Stanley Mathabatha's office denies splurge on Mercs
Limpopo premier Stanley Mathabatha's office yesterday denied reports that the provincial government had spent millions of rands to buy new cars for MECs.
DA provincial leader Jacques Smalle said R8-million had been spent to buy new cars for seven MECs. But Mathabatha's spokesman, Kenny Mathivha, said only two cars had been bought since the premier took office.
"The claims by the DA are actually baseless," he said.
He identified the cars as a Range Rover bought for health MEC Phophi Ramathuba and a Mercedes-Benz GLE 350D bought for MEC for sports, arts and culture Onicca Moloi.
Mathivha said at one stage traffic police wanted to clamp down education MEC Ishmael Kgetjepe's car because it was old and unroadworthy.
"Anyway, Treasury would not have allowed the MECs to buy new cars if they were beyond the threshold. The DA has a mandate as opposition but should learn to tell the truth instead of lying to the public," he said.
He said Mathabatha had been using an Audi Q7 since 2013. But Smalle said Mathabatha was being chauffeured in a superfast R1.2-million 6.4-litre Jeep Grand Cherokee with extra features including brilliant paint worth R62360, smash and grab film costing R3070 and an extended maintenance plan of R12443.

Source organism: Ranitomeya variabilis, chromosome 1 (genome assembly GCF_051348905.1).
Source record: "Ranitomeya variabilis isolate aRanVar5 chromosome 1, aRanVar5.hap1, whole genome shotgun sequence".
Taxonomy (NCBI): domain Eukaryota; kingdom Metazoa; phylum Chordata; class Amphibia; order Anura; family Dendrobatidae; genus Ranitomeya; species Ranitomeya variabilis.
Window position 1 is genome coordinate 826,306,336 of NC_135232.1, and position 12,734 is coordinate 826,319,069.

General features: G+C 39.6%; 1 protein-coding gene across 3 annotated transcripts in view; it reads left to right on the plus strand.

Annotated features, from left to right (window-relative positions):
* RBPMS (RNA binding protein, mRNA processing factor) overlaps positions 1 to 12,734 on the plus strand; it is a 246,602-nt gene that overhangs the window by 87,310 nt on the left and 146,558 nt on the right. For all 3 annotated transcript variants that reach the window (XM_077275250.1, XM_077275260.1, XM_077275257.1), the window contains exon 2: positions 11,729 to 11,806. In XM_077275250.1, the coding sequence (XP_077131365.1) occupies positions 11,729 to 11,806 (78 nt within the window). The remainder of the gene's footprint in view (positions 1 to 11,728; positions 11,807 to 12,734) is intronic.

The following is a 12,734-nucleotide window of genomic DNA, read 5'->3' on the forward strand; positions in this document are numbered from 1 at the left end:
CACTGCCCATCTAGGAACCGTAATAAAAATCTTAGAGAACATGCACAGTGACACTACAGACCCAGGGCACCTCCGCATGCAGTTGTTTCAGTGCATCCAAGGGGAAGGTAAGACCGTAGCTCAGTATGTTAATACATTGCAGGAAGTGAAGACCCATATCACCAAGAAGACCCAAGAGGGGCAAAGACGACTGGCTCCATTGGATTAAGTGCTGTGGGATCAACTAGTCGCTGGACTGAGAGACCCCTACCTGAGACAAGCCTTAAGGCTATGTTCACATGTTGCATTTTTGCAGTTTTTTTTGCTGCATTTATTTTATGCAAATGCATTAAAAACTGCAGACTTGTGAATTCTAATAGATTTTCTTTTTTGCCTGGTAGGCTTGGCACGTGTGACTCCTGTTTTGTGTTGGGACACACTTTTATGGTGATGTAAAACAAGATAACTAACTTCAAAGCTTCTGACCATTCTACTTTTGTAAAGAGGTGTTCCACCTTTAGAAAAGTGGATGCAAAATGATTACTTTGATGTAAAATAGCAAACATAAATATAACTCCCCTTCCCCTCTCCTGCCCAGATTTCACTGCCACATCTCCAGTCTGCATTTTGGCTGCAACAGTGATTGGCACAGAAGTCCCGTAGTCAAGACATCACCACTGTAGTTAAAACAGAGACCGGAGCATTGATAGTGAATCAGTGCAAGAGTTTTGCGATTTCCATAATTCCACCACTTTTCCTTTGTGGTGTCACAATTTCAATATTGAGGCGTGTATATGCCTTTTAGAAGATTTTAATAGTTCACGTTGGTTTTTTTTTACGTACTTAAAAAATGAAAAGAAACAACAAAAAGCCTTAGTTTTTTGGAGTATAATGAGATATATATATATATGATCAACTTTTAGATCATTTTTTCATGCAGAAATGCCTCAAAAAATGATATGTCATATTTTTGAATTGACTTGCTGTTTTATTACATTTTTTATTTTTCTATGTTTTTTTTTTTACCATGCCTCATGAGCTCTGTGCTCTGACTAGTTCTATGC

He said economic development MEC Seaparo Sekoati was driven around in a R1.17-million VW Touareg 4.2 TDI executive with a four-year maintenance plan of R93939.
Kgetjepe, Smalle said, was using a Mercedes-Benz GLE 350D worth R1.11-million, while Moloi's Benz cost R1.2-million.
Ramathuba, according to Smalle, added R87872 in extras, including "indus silver" metallic paint for R4900, ebony premium headlining for R5600, alloy sparkle silver wheels for R14300, double locking for R10000, noble-plated paddle shift or R600, a rearview camera for R8700, and electric deployable towbar costing R14400, and VPS paint protection film and smash and grab film worth R18972.
"There are a lot of good cars costing around R500000 and part of the money should at least be used for service delivery," said Smalle.
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